Expedia CEO Barry Diller is expected to give the new investors seats on the board as part of the deal, which the paper said could be announced this week. But sources told the WSJ that even if the deal collapses, Expedia could seek cash elsewhere, including in a public debt offering.
Last month, Expedia withdrew its 2020 adjusted EBITDA, or earnings before interest, taxes, depreciation, and amortization, in the wake of the growing impact from the COVID-19 outbreak, which has brought the travel industry to a near halt.
“As COVID-19 has rapidly spread from Asia to Europe and North America over the past few weeks, travel trends have continued to worsen,” Diller and Vice Chairman Peter Kern said in a statement. “It remains difficult to predict how long this pandemic will persist, and given the lack of visibility on our trends, we’ve decided to withdraw our 2020 guidance.”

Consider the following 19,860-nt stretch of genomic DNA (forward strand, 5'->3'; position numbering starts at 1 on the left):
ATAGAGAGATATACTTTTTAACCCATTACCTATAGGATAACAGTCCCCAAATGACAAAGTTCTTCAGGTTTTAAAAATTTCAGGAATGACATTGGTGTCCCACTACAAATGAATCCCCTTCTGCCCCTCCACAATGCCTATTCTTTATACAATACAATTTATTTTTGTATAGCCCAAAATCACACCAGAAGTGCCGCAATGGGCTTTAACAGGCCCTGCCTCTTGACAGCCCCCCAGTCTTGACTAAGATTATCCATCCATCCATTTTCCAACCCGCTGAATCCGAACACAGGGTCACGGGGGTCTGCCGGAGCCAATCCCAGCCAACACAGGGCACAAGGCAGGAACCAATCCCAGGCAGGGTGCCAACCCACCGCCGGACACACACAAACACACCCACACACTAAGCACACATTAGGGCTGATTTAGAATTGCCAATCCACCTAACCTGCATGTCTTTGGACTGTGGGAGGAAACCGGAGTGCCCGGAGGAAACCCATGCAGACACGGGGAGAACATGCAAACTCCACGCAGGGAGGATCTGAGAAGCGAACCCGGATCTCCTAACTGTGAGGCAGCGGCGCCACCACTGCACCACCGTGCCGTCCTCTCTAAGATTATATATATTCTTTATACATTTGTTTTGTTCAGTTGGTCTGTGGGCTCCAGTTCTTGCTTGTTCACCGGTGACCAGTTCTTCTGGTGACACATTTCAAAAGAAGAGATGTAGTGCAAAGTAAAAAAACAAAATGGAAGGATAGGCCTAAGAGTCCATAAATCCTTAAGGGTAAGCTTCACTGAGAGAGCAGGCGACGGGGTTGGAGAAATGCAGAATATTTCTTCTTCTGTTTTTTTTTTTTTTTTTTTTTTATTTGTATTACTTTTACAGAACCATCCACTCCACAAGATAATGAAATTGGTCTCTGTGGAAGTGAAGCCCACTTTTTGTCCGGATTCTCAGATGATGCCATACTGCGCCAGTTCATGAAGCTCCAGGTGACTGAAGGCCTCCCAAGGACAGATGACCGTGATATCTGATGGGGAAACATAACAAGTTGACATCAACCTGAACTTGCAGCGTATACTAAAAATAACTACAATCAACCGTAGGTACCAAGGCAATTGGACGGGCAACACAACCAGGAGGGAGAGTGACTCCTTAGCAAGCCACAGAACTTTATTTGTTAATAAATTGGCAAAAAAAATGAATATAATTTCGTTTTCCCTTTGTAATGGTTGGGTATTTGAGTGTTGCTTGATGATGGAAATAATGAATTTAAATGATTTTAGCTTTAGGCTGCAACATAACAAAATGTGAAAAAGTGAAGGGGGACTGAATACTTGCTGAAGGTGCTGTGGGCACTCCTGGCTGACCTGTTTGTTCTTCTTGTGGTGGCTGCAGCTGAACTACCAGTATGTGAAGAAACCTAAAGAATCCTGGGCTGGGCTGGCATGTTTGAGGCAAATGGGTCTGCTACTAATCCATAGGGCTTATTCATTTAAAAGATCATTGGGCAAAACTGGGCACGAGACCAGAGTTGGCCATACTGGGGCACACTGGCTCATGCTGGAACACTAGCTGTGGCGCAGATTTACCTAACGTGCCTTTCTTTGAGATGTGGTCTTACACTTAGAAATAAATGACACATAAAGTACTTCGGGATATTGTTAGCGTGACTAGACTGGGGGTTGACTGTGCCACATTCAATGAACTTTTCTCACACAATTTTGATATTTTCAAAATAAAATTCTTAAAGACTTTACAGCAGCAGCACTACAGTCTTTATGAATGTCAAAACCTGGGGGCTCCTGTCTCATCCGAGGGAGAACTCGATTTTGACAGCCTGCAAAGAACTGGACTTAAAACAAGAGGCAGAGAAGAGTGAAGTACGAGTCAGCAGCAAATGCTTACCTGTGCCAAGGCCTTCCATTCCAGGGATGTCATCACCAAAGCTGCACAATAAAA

Expedia runs travel booking brands including Travelocity, Orbitz and Vrbo. Demand for travel services has dropped because of travel restrictions and social distancing to stem the spread of the coronavirus.
In December, Expedia announced its CEO Mark Okerstrom and CFO Alan Pickerill stepped down because of a fight over the travel company’s strategy. In the meantime, Diller — long a media visionary — has been filling the position as new leadership is sought.
If Expedia does ink the $1 billion deal, it will come some two weeks after Silver Lake and Sixth Street Partners, a global finance and investment firm, invested a separate $1 billion in travel giant Airbnb. The new money is expected to support Airbnb’s investment in its community of hosts who share their homes, the company said at the time.